Dustin Leverman ensures Frontier’s massive memory will be up to the job
Imagine solving the greatest scientific question of the era but having no way to save your answer.
No need to fear, thanks to Dustin Leverman and his team. Leverman leads the Oak Ridge Leadership Computing Facility’s High-Performance Computing Storage and Archive Group at the U.S. Department of Energy’s Oak Ridge National Laboratory. He oversees installation and acceptance of Orion, the massive file system that will support Frontier, the world’s first exascale supercomputing system and fastest computer in the world.
“Orion is very much a collaborative effort and might not get the spotlight, but we can’t live without it,” Leverman said. “We’re always going to need a place to store data and the results of all this number crunching.”
Frontier set a new record for computing speed when the HPE Cray EX system debuted in May 2022 at an average speed of 1.1 exaflops, or 1.1 quintillion calculations per second. Engineers at the OLCF, which houses Frontier and its predecessor, Summit, expect that speed to be even faster after final tuning.
Teams of scientists have waited to unleash Frontier’s computational power on problems that range from harnessing nuclear fusion to exploring the origins of the universe — and just taking notes as they go won’t work.
“We have one user with a single job on Frontier that will generate 80 petabytes of data,” Leverman said. “One petabyte equals about 500 billion pages of text, so do the math and that gives you some idea of the scale of data produced by these studies. If the user needs to refine the model, there may be even more data generated. We need ways to keep this kind of data available for verification and for future study.”
Orion consists of 50 total cabinets with capacity for up to 700 petabytes of data spread across a three-tiered system of flash memory, spinning disk drives and other nonvolatile media that relies on open-source Lustre and ZFS technologies.
“We’re taking a hybrid approach to this system because these spinning mechanical drives by themselves aren’t fast enough to keep up with the processing speeds,” Leverman said. “The more time a computer burns stopping to save data, the less time you have for computational workloads. We don’t want 20% of anyone’s time on Frontier to be spent on just writing data.”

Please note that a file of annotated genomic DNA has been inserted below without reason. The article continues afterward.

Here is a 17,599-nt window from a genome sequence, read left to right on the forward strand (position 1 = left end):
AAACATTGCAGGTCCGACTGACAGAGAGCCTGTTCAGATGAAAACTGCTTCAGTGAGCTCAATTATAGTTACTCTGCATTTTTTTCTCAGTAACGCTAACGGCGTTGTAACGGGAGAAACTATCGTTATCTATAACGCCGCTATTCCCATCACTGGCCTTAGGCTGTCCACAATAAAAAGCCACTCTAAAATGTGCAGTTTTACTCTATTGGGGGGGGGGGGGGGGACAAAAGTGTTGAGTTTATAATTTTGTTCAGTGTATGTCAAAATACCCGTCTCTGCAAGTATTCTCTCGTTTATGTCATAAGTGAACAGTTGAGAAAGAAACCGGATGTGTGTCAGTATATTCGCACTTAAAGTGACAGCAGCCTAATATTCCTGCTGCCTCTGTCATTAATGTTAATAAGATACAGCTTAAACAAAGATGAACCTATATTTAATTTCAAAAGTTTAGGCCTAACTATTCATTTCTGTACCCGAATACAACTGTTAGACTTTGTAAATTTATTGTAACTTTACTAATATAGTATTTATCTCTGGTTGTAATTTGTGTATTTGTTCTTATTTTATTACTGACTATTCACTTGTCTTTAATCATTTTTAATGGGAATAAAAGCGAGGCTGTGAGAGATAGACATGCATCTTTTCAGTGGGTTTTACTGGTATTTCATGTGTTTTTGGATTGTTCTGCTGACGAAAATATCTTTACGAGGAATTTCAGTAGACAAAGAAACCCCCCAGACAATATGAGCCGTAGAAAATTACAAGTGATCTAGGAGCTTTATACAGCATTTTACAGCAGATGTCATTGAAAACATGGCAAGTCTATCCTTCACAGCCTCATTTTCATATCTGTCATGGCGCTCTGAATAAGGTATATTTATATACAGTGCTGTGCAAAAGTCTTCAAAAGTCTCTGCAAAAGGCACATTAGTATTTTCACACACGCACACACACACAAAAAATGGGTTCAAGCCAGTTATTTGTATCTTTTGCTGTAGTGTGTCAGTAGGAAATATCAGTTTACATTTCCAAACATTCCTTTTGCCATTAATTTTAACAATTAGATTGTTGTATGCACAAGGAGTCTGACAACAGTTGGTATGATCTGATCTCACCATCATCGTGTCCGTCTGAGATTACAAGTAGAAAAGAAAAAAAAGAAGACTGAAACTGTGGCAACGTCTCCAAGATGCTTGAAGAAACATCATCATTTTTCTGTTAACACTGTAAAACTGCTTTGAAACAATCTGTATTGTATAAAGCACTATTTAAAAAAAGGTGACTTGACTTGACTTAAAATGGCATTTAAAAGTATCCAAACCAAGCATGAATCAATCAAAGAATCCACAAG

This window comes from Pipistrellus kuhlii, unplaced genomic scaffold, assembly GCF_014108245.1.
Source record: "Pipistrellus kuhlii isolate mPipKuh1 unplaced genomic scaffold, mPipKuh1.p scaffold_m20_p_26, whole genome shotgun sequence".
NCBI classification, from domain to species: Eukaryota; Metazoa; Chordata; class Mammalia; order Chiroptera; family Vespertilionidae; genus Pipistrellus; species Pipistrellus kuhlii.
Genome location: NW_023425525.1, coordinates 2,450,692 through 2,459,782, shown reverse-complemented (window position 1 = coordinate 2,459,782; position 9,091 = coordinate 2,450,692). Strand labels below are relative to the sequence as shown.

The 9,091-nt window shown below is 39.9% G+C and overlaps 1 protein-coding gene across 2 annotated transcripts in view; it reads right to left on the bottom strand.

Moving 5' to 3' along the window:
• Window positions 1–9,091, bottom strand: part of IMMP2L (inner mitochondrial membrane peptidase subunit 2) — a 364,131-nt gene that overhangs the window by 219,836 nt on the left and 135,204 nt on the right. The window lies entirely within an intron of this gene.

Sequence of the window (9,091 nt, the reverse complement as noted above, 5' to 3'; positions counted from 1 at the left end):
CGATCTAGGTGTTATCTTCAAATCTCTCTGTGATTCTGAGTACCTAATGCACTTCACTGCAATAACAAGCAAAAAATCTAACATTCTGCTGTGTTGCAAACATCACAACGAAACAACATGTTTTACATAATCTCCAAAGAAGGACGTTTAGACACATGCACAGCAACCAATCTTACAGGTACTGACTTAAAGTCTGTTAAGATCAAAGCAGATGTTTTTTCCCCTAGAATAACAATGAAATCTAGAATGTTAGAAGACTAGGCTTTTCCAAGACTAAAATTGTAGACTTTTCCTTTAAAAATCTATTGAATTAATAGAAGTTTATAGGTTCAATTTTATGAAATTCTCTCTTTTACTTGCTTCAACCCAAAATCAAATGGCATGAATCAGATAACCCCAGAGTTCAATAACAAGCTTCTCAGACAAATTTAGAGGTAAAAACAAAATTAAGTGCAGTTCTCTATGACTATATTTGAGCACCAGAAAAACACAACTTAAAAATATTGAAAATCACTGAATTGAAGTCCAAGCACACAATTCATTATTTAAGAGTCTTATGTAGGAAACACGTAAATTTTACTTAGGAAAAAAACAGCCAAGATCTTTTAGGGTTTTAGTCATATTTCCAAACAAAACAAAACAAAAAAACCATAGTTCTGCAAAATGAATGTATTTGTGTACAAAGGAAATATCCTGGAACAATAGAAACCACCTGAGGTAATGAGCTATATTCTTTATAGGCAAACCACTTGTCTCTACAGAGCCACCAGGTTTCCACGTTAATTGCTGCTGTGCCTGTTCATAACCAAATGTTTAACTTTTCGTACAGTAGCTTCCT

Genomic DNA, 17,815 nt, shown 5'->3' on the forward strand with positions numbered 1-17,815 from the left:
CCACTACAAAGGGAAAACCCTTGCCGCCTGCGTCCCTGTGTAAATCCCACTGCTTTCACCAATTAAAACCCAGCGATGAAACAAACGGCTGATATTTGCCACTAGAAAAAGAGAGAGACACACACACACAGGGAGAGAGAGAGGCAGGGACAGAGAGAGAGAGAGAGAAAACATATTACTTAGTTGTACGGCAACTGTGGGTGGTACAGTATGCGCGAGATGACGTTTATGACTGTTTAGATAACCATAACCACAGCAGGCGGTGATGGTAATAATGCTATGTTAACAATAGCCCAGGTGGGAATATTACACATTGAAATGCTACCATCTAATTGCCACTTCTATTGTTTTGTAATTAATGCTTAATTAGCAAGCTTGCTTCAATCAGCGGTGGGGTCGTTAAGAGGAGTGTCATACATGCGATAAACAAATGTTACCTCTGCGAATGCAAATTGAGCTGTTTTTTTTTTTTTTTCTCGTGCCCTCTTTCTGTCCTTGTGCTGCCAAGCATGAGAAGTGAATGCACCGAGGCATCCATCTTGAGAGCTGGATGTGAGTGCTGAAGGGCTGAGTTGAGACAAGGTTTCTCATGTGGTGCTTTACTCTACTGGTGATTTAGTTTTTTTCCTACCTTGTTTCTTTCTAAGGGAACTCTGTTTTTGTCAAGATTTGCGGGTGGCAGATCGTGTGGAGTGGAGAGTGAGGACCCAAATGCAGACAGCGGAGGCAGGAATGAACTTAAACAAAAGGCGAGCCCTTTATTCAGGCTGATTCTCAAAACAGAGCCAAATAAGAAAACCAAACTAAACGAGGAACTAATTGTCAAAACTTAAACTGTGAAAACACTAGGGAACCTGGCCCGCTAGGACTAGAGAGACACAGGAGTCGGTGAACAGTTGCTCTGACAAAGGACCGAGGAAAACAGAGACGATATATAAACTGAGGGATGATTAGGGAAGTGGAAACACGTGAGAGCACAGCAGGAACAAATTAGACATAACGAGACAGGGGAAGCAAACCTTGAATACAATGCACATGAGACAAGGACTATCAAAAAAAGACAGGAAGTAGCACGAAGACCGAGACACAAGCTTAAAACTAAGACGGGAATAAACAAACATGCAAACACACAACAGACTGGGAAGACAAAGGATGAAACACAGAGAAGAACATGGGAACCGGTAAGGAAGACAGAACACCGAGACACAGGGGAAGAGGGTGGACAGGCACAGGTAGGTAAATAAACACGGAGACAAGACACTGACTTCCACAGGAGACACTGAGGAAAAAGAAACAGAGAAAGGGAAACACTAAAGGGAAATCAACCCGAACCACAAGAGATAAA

Files will be distributed across:
- a flash-based performance tier of 5,400 nonvolatile memory express, or NVMe, devices providing 11.5 petabytes of capacity at peak read-write speeds of 10 terabytes per second with more than 2 million random-read input-output operations per second;
- a hard disk–based capacity tier of 47,700 perpendicular magnetic recording devices providing 679 petabytes of capacity at peak read speeds of 4.6 terabytes per second and peak write speeds of 5.5 terabytes per second; and
- a flash-based metadata tier of 480 NVMe devices providing an additional capacity of 10 petabytes.
Even that much storage won’t be enough eventually. Files older than 90 days will be moved to a data archive.
Frontier marks the fourth leadership-class supercomputing system Leverman’s helped deploy. He joined the OLCF in 2009 and worked on not just Summit but predecessors Titan and Jaguar, each the world’s fastest supercomputer at the time of launch.
“There are always challenges throughout the process, and this has been no different,” Leverman said. “Each of these machines has helped change the future of science, and we’re excited to help make that possible.”
UT-Battelle LLC manages Oak Ridge National Laboratory for DOE’s Office of Science, the single largest supporter of basic research in the physical sciences in the United States. DOE’s Office of Science is working to address some of the most pressing challenges of our time. For more information, visit https://energy.gov/science.